The Courier News from Blytheville, Arkansas on January 16, 1941 · Page 10
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The Courier News from Blytheville, Arkansas · Page 10

Blytheville, Arkansas
Issue Date:
Thursday, January 16, 1941
Page 10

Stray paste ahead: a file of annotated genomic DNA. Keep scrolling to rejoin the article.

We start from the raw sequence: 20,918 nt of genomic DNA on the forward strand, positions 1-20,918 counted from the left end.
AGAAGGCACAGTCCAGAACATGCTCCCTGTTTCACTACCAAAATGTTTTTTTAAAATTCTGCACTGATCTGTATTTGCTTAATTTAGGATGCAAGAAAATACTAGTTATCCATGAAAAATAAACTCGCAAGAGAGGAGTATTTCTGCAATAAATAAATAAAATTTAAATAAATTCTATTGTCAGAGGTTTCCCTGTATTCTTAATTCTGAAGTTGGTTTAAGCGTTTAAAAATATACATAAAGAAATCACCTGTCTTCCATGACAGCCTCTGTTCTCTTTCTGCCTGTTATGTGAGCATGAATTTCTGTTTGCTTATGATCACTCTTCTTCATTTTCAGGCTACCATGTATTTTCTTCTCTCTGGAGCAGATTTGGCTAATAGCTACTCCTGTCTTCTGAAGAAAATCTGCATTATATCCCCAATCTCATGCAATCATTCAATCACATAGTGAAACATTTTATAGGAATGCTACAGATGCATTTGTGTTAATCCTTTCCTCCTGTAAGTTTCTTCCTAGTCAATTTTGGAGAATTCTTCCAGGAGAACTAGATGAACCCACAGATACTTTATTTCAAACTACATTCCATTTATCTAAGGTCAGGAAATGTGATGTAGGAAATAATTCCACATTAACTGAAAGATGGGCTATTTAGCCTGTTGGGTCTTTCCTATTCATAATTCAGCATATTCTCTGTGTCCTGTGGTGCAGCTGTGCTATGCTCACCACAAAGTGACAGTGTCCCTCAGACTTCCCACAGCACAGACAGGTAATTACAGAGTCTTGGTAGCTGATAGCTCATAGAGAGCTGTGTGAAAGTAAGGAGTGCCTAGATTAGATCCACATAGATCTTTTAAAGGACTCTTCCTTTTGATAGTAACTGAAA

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PAGE TEN (ARK.)- COURIER NEWS THURSDAY, JANUARY 16, On Permsylvania'slNew Superhighway With Reveques Ahead No Difficulty Seen In Getting Necessary Funds By CHARLES G. MILLER NBA Service Special Correspondent HARRISBUUG, Pa.—First three months' operation of the 160-mile superhighway between foarristjurg and Pittsburgh convinces the Pennsylvania .Turnpike Commission ii will have • no difficulty' getting funds for an ^extension to Phila- 'delphia. Federal agencies financed the project, originally. The PWA -granted.$31,500,000, or- 45 per cent of the estimated cost. The com- .mission/issued $40,800,000 in bonds and the Reconstruction Fmrmc^ ..'Corporation purchased the entire issue. Walter A. Jone.s, chairman, of the commission, hu-s been trying to get further federal aid , for the Philadelphia extension, but he believes today the entire $55,000,000 cost of the eastward-, 1 stretch "can be financed through sale of bonds to the public. "I believe the Pennsylvania Turnpike's record of earnings has answered the question of whether ; the road will pay for itself to the j , entire satisfaction , of all con, cerned," says Chan-man Jones. G'ov. Arthur H. James recently authorized the state highway department to spend up to $75,000 for a traffic and land survey for the extension of the road to Philadelphia, -The road opened Oct. l. when ' the tourist, season was over. ' Revenue for October and No- : vember aggregated $410,586, a daily average of $6731 as compared with the engineers' estimates for the first two months of $6565. In these first two months 434,338 motor vehicles of all types, used the turnpike. .Seasonal slackening of traffic and unusually severe weather with snowstorms : . cut passenger car travelVhV. November, but, truck traffic increased. In October 14,884 trucks paid tolls; in November 16,017. The commission expects truck traffic to increase. Truckers are slow to change established routes but many companies have been ex- fperimenting' -with test trucks to •JSfetermine./fqr themselves whether "Ttfee monetary and time-saving ,' features';..of.Vthe' turnpike warrant the rate. Bus traffic increased ,/frpnv T76, in October to 8U in ' f'^November". ", • "• . A through trip costs $1.50 for a passenger car or $2.25 for a round-trip ; ticket, \vhile the truck fare ranges from $4 to $10. . Receipts will be applied to amortization of the commission's bond issue. Retirement dale is 1954. When, the debt is paid the turnpike "will • be turned over, to the- state highway department for maintenance as -a free road. Easy grades of the road and the straight smooth • surfaces are a temptation to motorists. Sixty state motor police patrol the road but excessive speeds draw only notes of "caution. • Most .of the cars that have met disaster have been burned out from their high, speeding. -There have been but .few smashups and only .four fatalities. Much of the territory through the Allegheny -Mountains is subject to severe snowstorms, but fnown'ows quickly clear the four traffic lanes. One problem for the turnpike's maintenance force is the freezing of the heavy mists that roll down the mountain sides. Cinders used on> icy. pavements arc chemically treated, with calcium chloride r.hat melts the ice. The PWA is now willing to grant an additional $1,000,000 for a radio traffic control system'and other -improvements. Snowplows'clearing the way on Pennsylvania's new superhighway. EWNY BUSINESS COPR. mi BY NEA SERVICE. INC. T. M. REG. US the chairman of the Foreign Affairs Committee, or with any measure of bi-partisan sponsorship, .hut by the Democratic floor leaders. "In other wards, it has been made strictly a Democratic party hill from the beginning. And we Republicans are rising to the half KEEl'S DEMOCRATS TOEING THE MARK Making a break along party lines might have two advantages, from purely political standpoint. In the first jlace, the Democrats have plenty of votes in each house to pass the bill without Republican help—provided all of the Democrats can be kept in line. OP. a bi-partisan issue, any Democrat who felt doubtful • about the bill could vote againsi it without ting- a black mark on his party record, simply because al) party lines would be down anyhow. On a straight party measure, introduced by the floor leader and backed by energetic party leader- .ship, u Democrat would join the opposition at his own peril. Beyond that, a party break would definitely put, the Republican party—as far as Congress is concerned—in the position of being the party of the isolationists. The New Deal is operating on the Ihrory that, a large majority of Americans support the aid-the- clcmocracies idea, and during- the b.u campaign repeatedly charged that the Republicans are on the oilier side of that particular fence. Lastly, getting the Republicans thus on record might kill the. political future of Mr. Wendell Willkie. Republican support for this bill could hardly have been sought without swinging a beam or two from the spotlight on Mr. Willkie, Putting the party on the opposite skit would pretty well end his claims to party leadership. VORYS CALLS IT A SHOWDOWN The light in Congress will be bitter, and there .will be strong- efforts i.o amend the bill. But Congressman Vorys of Ohio, who successfully led the fight to amend the bill which revised the neutrality act, doesn't think amending- the present bill would help much. "This is the showdown," he says. "This is the one time Congress to pass on lite whole policy to aid for Great Britain—with all of its implications. There's little point to amendments. It's the basic policy and the things that arc likely to come from following it that matters. Here's where we decide on the whole business—and no congressman will be able to say. afterward, that he didn't know it was loaded." Marriage Licenses Eight couples have applied at the Blytheville office of the- county court clerk during the past week for licenses to wed. Names of the couples and the ministers or, officers performing the ceremonies, if listed, are as "allows: Raymond Dempsey Linclley and Miss Cleo May Hackworth. both of \ Lcachville, by Magistrate T. L. j Cassidy; Lonnie Slower and Miss j Irene McLain, both of Manila, by ! Magistrate Cassicly; Joe Neeclham and Miss Pauline Daves, both of Blytheville, by Magistrate Cassidy; Claud Underwood and Miss Lillie Scott, of Tomato, by Magistrate Cassidy. Harry Smith, of Elythr-ville, ;<ml Miss Dorothy AH'ord,.of Luxora, by Magistrate Cassidy:- C. C. Linclsey and Mrs. Essie Lindsey, ol 1 Trenton, Tenn.; Clifford Ex.ell and Miss Lucile Wallace, both of Chicago. 111., by George-w. Patterson; C. A. Jrby, of Jonesboro, "and Mr.s. Cora Holleman, of Harrisburg, by Magistrate Cassidy. Read Courier News want ads. Dr. W. F. Brewer Dentist Blytheville. Arkansas Specials! Extractions - - - - $1.00 Full Upper and Plates ...... $25. (Exiructinns Included) FRESH DRESSED POULTRY AT LOWEST PRICES You Select them, we dress f etn free! SAl' 1SFACTION «XJARAN'i KfiD Free Delivery Phone 154 L Ku Asheraft & Co. AT OUR NEW LOCATION 112 E. Main, ;i iluurs c.iist ol' Blylheville Bakery CALL 372 For Fancy & Staple Groceries and First Class, Tender Meats. FREE DELIVERY ANYWHERE IN TOWN. GITY FOOD MARKET Corner Franklin & Dugau Harrell Davis J. D. Lunsford FOR SALE IIBIEY'S BEST FLOUR .... $4.81t 48 Lb. Sack $135 24 Lb. Sack .. 65c 100 Lbs. Sugar .- $4.70 C. ABRAHAM Ash & Broadway Phone Sl(> "The wife wants quit the business, but the artist in me says no." 1 * CATTON'S WASHINGTON COLUMN BY BRUCE CATTON Courier News Washington . Corresjxmtlent Washington. — The fight over President Roosevelt's aid-the-democracies bill is shaping up us n straight party fight—and Republicans arc .beginning to suspect the administration, planned it 'that way from the start. Here is'the. way one Republican prominent in his patty's leadership in the House analyzes what he believes to be administration strategy: . • "First of all. we I hacM Mrs.4 Roosevelt's piece complaining: thai none of the Republicans applauded the President's message. "Next the President invited congressional leaders in to confer about this bill. He had all the Democratic leaders from both houses > and apparently took great pains to shape the bill by (heir advice—but he didn't have in one -Republican. "Next the bill was introduced —not, as yon would expect, by In BODYTENGTfl!.. or SPRINGBM!.. or total SEATING WIDTH!.. or total DOOR WIDTH! .,or KNEE,and:LEGROQMJ. .or FRONT-SEAT HEADROOM]... or BIGNESS OF WINDSHIELD! The New York Gazette was the first •• newspaper to be published in New York state. It was founded in 1725. *roP! 3 rue USB *KS8 DANCE EVERY SAT. NIGHT Blue Room HOTEL NOBtE 312 So. 2nd Inc. Phone 80! LAST TliMES TODAY Northwest Mounted Police with GARY COOPER, ! MADELEINE CARROLL ' Preston Foster & Pauletic "Goddarcl Also Selected shorts FRIDAY BARGAIN DAY Matinee lOc & 20c Night lOc A SOc 'East of the River' with John Garfieid, Hrenda; Marshall & Marjorie Flambeau Also Selected Shorts " Phone Ritz 224 Phone Rosy 322 LISTEN TO KLCN 10:00 a.m.—12:45 p.m.—4:30 p.m. ROXY THUR, & FRL BARGAIN NIGHTS lOc & 20c rs SI I H- Try Our "Warm-Morning" Sentry Coal, For the New Warm Morning Stoves GAY & BILLINGS, Inc. PHONE 76 THEY'RE ALL IN LOVE... bur not with •ach other! ~ —-, Dennis Constance O'KEEFE-MOORE Helen lewis PARRISH'HOWARD Ltun Hope Crews • Baton Ch urdrill Samuel S.Hmds. Margaret Hamiltoo Also Seiecwd Snorts, riET THE BIGGEST car your money can buy! Talk U to our man with the "MEASURING STICK"— and prove to yourself that the '41 FORD outmeas- ures the whole low-price lot in nearly every major dimension! Here's the BIG low-price quality car— from windshield to rear window, from roof to floor! Test the RIDE, too! A RIDE the whole country's talking about! A RIDE made possible by Ford's new "SLOW-MOTION SPRINGS"—plus larger Shock Absorbers, new Stabilizer, and softer cushr ioned Seats. Thrill to the BIG NEW FORD'S new faster GETAWAY! Thrill to the fresh, massive BEAUTY of the whole car!.;. Yes, we promise you/o//r big thrills when you drive this great '41 FORD!—its BIGNESS!—its RIDE!-its PERFORMANCE!—its STYLE! .We've got the car you'll want! We've got a ''deal'- you'll like! Bring in your old car today, and let's talk trade! GET THE FACTS AND YOU'LL GET A FORD! THE FORD HAS BIGGEST BODIES! THE FORD HAS TOTAL SEATING GREATEST s«r WIDTH! THE FORD HAS FRONT SEAT MOST':.:" LEGROOM! THE FORD HAS FRONT AND REAR DOORS! THE FORD HAS LONGEST INTERIORS! THE FORD HAS FRONT SEAT MOST "°T HEADROOM! THE FORD HAS MOST KNEEROOM! THE FORD HAS DIOpCCT WINDSHIELDS DIUULOl AND WINDOWS! VOUR FOID DEALER (t)